Dan Kline: Is this the case of while those companies might not be impregnable? If you’re a hacker, you’re just gonna go after the low hanging fruit, like it’s kind of like putting, you know, getting ADT and their security might not be great, but just the fact that it you have it, they’re going to rob the guy next to you that doesn’t, and the guy next to me, doesn’t rob him. Yeah, and his stuff looks nicer than mine. Now.
Steve Symington: A lot of criminals in general are lazy, however industrious they are with being creative, I guess, in their criminality, but cybersecurity is no different than I would argue, maybe even more extreme. I was a computer scientist by trade, a software engineer, we like to take the – we as computer scientists, in general, not criminals in computer science. Like to take the easy path, right? And if you can subvert a software tool and allow the IT company to put your put you onto someone’s system, then all the better, obviously. You know, you’d hate to hack into systems individually.
And that’s part of the way that they’ve actually been able to, it’s kind of a genius, actually, it’s a one to many kind of style attack. And super frustrating, obviously, but they’re able to, in fact, up to 1500 people, 1500 businesses, small and medium-sized businesses in a dozen countries. And it was sort of a lazy way to get into these systems, but also something that could have been prevented if these small medium-sized businesses were also customers of someone like CrowdStrike, implementing Endpoint Protection, being able to pick up things like this as part of that tool. So yeah, kind of a kind of a tough go. But yeah, it’s, it’s something you should become a customer of. So
Dan Kline: If you own a business, be skeptical. If you are an individual, make sure you have good password security. I know it can be tricky. Use a third-party platform, you know, make sure you’re on you’re using products that have good encryption. Look, we had our Netflix hacks, hacked once, we have no idea how it had a pretty complicated password. And Netflix was really great about it. Other places, Twitter can be very, very difficult. Yeah, if your account gets hacked, go ahead Steve.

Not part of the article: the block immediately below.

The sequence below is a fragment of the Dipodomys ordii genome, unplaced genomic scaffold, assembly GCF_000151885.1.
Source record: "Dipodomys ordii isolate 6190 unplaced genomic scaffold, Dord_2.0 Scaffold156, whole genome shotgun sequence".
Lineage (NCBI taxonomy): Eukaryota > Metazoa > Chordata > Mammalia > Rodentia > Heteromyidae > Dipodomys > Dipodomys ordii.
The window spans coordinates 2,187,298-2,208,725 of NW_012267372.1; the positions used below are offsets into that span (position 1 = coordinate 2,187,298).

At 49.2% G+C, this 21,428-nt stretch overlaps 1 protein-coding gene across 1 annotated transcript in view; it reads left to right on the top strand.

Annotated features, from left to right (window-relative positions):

Steve Symington: What was interesting about and when I mentioned lazy password security, on the part of the hackers for the Solar Winds thing. It was actually the FBI traced it back to a bitcoin wallet, the passwords for which were stored on a server that was relatively unsecure. So they’re able to step in and be like, and you’re like, this is ours now. And it was pretty impressive on the FBI as part to basically follow the money and encouraging to that, and actually that caused a crash in Bitcoin prices, because people were concerned about, Oh, my God, that government can take my Bitcoin.
Well, that’s a good thing if you’re a criminal, and trying to pursue criminal activities. And it wasn’t necessarily a problem with the inherent insecurity of Bitcoins blockchain. It was a problem with the way that they stored their passwords for the Bitcoin wallet. And again, yeah, password. So if you have a server and you’re performing criminal activity, and you’re storing your Bitcoin wallet, passwords on the server, maybe do a better job of security against the FBI.